Artificial intelligence tells students what they’re doing right, wrong

“Students benefit from having to understand and apply concepts instead of just hearing about them in lecture,” he said. “I believe students are more motivated to grasp concepts and theories because instead of just being passive consumers of knowledge, they know that … they have to engage these concepts as producers of knowledge.”

Edward Brent, a professor at the University of Missouri and president of Idea Works, which distributes the product, created SAGrader in 2006 to help his students learn more by giving them quick, high-quality feedback on their writing assignments.

Pam Thomas, a biology instructor at the University of Central Florida (UCF), first used the program in fall 2009, when she taught classes of more than 100 students. She said SAGrader was 98 percent accurate in the way it assessed student assignments.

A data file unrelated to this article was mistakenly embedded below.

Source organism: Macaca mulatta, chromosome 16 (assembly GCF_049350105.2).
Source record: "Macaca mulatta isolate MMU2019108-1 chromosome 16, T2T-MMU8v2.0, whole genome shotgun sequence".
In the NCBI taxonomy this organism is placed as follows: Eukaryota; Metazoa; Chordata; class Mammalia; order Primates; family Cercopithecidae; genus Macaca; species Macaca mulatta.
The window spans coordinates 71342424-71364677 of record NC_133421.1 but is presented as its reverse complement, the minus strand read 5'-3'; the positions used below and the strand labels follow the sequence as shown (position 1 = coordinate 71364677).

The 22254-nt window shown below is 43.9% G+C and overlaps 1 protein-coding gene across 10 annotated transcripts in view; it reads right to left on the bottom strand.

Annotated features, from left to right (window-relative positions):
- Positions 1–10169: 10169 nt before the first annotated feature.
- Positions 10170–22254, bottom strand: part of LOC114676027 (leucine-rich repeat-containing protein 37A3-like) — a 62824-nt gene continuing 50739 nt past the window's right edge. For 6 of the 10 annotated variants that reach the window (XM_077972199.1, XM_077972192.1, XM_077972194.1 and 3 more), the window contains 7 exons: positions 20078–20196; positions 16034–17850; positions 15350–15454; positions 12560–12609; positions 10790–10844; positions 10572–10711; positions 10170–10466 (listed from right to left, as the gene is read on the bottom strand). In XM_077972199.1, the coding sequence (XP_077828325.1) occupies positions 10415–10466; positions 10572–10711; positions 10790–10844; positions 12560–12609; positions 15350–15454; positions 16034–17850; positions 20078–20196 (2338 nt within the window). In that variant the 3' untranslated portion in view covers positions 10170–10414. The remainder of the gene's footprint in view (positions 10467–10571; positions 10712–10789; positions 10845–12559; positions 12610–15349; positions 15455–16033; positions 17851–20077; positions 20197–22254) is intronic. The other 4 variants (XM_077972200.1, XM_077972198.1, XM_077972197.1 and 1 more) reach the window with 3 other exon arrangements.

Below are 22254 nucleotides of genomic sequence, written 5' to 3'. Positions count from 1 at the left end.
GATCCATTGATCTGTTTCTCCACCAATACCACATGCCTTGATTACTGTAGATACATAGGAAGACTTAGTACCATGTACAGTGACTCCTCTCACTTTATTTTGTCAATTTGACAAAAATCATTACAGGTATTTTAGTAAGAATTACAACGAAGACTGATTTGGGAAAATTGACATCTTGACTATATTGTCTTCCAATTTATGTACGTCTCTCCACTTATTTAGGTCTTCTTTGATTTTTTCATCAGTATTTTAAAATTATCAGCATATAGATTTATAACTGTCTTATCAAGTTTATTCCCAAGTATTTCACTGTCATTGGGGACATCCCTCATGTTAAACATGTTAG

Thomas inserted tidbits of feedback into her students’ SAGrader assignments, a luxury she never considered before using the program, when she and her teaching assistants graded more than 1,200 papers by hand.

Chia said the system is popular among students who stay ahead of class assignments and coming essays.

“It motivates students because they know their grade is essentially in their hands,” he said. “They can work on assignments as early as they’d like so that they have time to resubmit and improve their grades.”